The perfect is the enemy of the good.
We have, we hope, covered a large but not unwieldy swath of territory of practical relevance for the everyday clinician trying to make pharmacological decisions informed by evidence. As illustrated throughout the preceding pages, the availability of empirical data to guide treatment decisions varies greatly within and across disorders. It probably matters more that clinicians know how to think empirically – that is, knowing when, where, and how to look up information pertinent to a given case – rather than try to tackle the impossible task of comprehensively knowing the ever-changing clinical trials database for all disorders. Wisdom equally involves recognizing when evidence is lacking, prompting reliance on opinion, extrapolation, and plausible rationales – but not conflating those guideposts with an empirical database.
It is time now to cull the principles we have tried to illustrate and summarize what we would consider to be basic maxims for practical psychopharmacology.
Change Only One Variable at a Time
Apart from making good general sense, this axiom also serves as an excellent starting point in any complex clinical case. Among its virtues, such a strategy imposes an element of reflective delay and deliberation, requiring both clinician and patient to resist their own limbically driven urges and temptations to make critical decisions with undue haste, or unwittingly inflict iatrogenic sources of confusion by making messy situations even messier. Changing one variable at a time also means allowing enough time to elapse in order to judge the effect of what one has just done before causing additional changes to the system. In any multivariate equation, holding all but one variable constant also can be one of the most powerful ways to leverage clarity out of complexity, letting ambiguities unfold and resolve without the added confusion of desperate and possibly capricious meddling.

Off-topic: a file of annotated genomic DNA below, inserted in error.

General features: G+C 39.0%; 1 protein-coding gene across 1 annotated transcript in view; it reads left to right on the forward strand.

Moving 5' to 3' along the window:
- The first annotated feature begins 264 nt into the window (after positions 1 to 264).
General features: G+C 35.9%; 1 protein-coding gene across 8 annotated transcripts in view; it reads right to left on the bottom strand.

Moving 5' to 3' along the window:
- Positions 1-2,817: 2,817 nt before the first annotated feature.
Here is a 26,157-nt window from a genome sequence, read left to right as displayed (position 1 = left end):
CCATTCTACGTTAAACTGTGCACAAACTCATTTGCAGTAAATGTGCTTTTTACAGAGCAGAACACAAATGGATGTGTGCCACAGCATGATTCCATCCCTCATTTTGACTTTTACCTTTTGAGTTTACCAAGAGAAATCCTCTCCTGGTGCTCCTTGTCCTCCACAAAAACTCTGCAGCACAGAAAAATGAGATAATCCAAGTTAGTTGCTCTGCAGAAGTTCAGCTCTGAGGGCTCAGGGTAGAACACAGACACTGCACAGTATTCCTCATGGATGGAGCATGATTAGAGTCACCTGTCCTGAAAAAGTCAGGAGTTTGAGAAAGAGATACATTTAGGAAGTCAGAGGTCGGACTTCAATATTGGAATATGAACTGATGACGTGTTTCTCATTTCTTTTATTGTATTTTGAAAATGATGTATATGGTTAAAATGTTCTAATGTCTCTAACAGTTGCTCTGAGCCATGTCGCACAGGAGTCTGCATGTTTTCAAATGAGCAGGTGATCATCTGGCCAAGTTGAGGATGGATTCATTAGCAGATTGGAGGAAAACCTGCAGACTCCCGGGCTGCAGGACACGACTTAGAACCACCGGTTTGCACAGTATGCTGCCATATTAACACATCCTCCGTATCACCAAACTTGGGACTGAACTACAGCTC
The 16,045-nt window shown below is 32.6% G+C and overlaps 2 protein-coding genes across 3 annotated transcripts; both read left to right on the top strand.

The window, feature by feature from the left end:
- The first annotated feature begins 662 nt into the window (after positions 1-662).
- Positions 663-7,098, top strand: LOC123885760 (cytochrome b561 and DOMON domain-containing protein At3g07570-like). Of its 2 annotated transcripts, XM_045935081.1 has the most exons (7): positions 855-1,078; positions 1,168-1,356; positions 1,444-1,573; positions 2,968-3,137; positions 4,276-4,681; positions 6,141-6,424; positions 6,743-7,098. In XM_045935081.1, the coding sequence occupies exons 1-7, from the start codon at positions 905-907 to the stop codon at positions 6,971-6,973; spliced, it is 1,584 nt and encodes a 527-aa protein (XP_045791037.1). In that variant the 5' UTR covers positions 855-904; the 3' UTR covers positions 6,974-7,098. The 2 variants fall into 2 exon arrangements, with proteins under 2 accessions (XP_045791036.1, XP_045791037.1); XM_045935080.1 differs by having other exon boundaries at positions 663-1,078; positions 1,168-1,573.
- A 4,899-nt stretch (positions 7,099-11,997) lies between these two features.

However, there are times when changing only one variable at a time may not be feasible. In real-world practice, patients are seldom if ever treated under tightly controlled environments where all key moderators and mediators of outcome can be held constant so as to allow for more certain inferences about probable cause-and-effect relationships. Sometimes clinical urgency demands altering more than one pharmacological parameter at a time – as in the case of stopping a drug that has become inappropriate (such as an antidepressant during mania) or deleterious (such as a stimulant or MAOI in the setting of a hypertensive crisis). From a purely scientific perspective, it would be informative to stop an antidepressant in the setting of emerging suspected mania and simply observe whether signs of psychomotor activation spontaneously attenuate (suggesting a direct adverse drug effect, as opposed to a catalytic effect that should persist despite removal of the triggering agent); but, on a practical level, disaster could result from withholding an appropriate remedy for here-and-now severe symptoms. Therein lies the trade-off between gathering evidence and providing sensible and compassionate care. The pragmatic compromise often involves simply acknowledging to oneself and one’s patient that cause-and-effect relationships may be hard to know with confidence, yet one must persevere nevertheless.